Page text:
Search Images Maps Play YouTube News Gmail Drive More »
Sign in
Screen reader users: click this link for accessible mode. Accessible mode has the same essential features but works better with your reader.

Patents

  1. Advanced Patent Search
Publication numberUS5939913 A
Publication typeGrant
Application numberUS 09/019,197
Publication dateAug 17, 1999
Filing dateFeb 5, 1998
Priority dateSep 9, 1997
Fee statusPaid
Publication number019197, 09019197, US 5939913 A, US 5939913A, US-A-5939913, US5939913 A, US5939913A
InventorsHiroyoshi Tomita
Original AssigneeFujitsu Limited
Export CitationBiBTeX, EndNote, RefMan
External Links: USPTO, USPTO Assignment, Espacenet
DLL circuit and semiconductor memory device using same
US 5939913 A
Abstract
The present invention supplies a first delay control signal generated by a DLL circuit to a first variable delay circuit which generates a control clock by delaying a clock for a prescribed time period. The DLL circuit comprises: a first delay loop, comprising a second variable delay circuit and a third variable delay circuit connected in series, to which the clock is supplied; a phase comparator which is supplied with a clock which delays an integral factor of 360° of said clock from the clock, as a reference clock, and the output of the first delay loop, as a variable clock; and a delay control circuit which generates said first delay control signal in accordance with a phase comparison result signal from the phase comparator such that there is no phase difference with said two supplied clocks. The second variable delay circuit is supplied with the first delay control signal. The third variable delay circuit has a delay time of β° in accordance with a second delay control signal generated by a β° detecting circuit. As a result, the second variable delay circuit generates a delay time of approximately 360°-β°=α°. By similarly controlling the delay time of the first variable delay circuit by means of this first delay control signal, the control clock output therefrom is phase delayed by α° from the clock.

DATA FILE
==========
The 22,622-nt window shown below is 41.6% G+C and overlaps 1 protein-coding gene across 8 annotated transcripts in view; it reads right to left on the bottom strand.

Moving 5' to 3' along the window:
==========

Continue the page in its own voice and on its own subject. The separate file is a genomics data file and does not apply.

Images(10)
Previous page
Next page
Claims(9)
What is claimed is:
1. A DLL circuit which generates a control clock delayed by a prescribed phase α° from a first clock, said DLL circuit comprising: